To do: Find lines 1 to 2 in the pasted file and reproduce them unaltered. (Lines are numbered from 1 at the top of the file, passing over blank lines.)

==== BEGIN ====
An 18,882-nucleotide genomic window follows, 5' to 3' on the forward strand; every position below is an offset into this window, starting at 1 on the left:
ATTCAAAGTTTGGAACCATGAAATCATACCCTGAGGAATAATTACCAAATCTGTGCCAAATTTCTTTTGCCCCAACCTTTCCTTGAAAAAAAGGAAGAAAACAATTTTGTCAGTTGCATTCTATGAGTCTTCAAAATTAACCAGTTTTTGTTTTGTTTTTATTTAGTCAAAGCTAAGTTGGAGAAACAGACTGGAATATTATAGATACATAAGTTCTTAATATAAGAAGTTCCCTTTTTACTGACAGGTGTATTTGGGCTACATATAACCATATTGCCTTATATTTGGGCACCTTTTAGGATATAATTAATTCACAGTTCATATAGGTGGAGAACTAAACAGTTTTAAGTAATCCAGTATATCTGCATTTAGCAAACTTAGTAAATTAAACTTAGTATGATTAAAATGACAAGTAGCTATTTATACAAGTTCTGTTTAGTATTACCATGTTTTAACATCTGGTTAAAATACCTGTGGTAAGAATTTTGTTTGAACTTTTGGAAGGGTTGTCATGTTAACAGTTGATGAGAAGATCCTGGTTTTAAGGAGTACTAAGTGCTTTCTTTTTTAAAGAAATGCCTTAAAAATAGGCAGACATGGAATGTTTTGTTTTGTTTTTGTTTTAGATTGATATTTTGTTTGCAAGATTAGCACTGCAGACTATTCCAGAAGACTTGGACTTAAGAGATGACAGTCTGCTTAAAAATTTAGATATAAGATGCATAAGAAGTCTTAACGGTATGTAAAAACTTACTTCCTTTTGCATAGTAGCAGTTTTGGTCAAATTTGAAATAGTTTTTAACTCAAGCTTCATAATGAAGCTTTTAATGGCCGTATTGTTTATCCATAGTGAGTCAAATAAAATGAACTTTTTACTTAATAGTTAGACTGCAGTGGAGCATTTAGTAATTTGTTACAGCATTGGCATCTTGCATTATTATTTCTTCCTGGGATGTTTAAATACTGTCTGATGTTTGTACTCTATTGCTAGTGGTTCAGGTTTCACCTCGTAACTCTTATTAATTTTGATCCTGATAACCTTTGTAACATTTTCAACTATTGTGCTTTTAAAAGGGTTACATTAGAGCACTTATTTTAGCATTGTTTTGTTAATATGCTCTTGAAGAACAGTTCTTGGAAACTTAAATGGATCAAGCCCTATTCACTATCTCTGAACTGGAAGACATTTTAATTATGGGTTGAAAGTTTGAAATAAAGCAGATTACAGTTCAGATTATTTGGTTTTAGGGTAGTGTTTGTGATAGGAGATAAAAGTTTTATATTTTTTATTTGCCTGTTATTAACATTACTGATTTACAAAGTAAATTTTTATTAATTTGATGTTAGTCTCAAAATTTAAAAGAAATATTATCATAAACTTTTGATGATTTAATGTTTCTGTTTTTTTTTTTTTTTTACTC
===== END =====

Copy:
An 18,882-nucleotide genomic window follows, 5' to 3' on the forward strand; every position below is an offset into this window, starting at 1 on the left:
ATTCAAAGTTTGGAACCATGAAATCATACCCTGAGGAATAATTACCAAATCTGTGCCAAATTTCTTTTGCCCCAACCTTTCCTTGAAAAAAAGGAAGAAAACAATTTTGTCAGTTGCATTCTATGAGTCTTCAAAATTAACCAGTTTTTGTTTTGTTTTTATTTAGTCAAAGCTAAGTTGGAGAAACAGACTGGAATATTATAGATACATAAGTTCTTAATATAAGAAGTTCCCTTTTTACTGACAGGTGTATTTGGGCTACATATAACCATATTGCCTTATATTTGGGCACCTTTTAGGATATAATTAATTCACAGTTCATATAGGTGGAGAACTAAACAGTTTTAAGTAATCCAGTATATCTGCATTTAGCAAACTTAGTAAATTAAACTTAGTATGATTAAAATGACAAGTAGCTATTTATACAAGTTCTGTTTAGTATTACCATGTTTTAACATCTGGTTAAAATACCTGTGGTAAGAATTTTGTTTGAACTTTTGGAAGGGTTGTCATGTTAACAGTTGATGAGAAGATCCTGGTTTTAAGGAGTACTAAGTGCTTTCTTTTTTAAAGAAATGCCTTAAAAATAGGCAGACATGGAATGTTTTGTTTTGTTTTTGTTTTAGATTGATATTTTGTTTGCAAGATTAGCACTGCAGACTATTCCAGAAGACTTGGACTTAAGAGATGACAGTCTGCTTAAAAATTTAGATATAAGATGCATAAGAAGTCTTAACGGTATGTAAAAACTTACTTCCTTTTGCATAGTAGCAGTTTTGGTCAAATTTGAAATAGTTTTTAACTCAAGCTTCATAATGAAGCTTTTAATGGCCGTATTGTTTATCCATAGTGAGTCAAATAAAATGAACTTTTTACTTAATAGTTAGACTGCAGTGGAGCATTTAGTAATTTGTTACAGCATTGGCATCTTGCATTATTATTTCTTCCTGGGATGTTTAAATACTGTCTGATGTTTGTACTCTATTGCTAGTGGTTCAGGTTTCACCTCGTAACTCTTATTAATTTTGATCCTGATAACCTTTGTAACATTTTCAACTATTGTGCTTTTAAAAGGGTTACATTAGAGCACTTATTTTAGCATTGTTTTGTTAATATGCTCTTGAAGAACAGTTCTTGGAAACTTAAATGGATCAAGCCCTATTCACTATCTCTGAACTGGAAGACATTTTAATTATGGGTTGAAAGTTTGAAATAAAGCAGATTACAGTTCAGATTATTTGGTTTTAGGGTAGTGTTTGTGATAGGAGATAAAAGTTTTATATTTTTTATTTGCCTGTTATTAACATTACTGATTTACAAAGTAAATTTTTATTAATTTGATGTTAGTCTCAAAATTTAAAAGAAATATTATCATAAACTTTTGATGATTTAATGTTTCTGTTTTTTTTTTTTTTTTACTC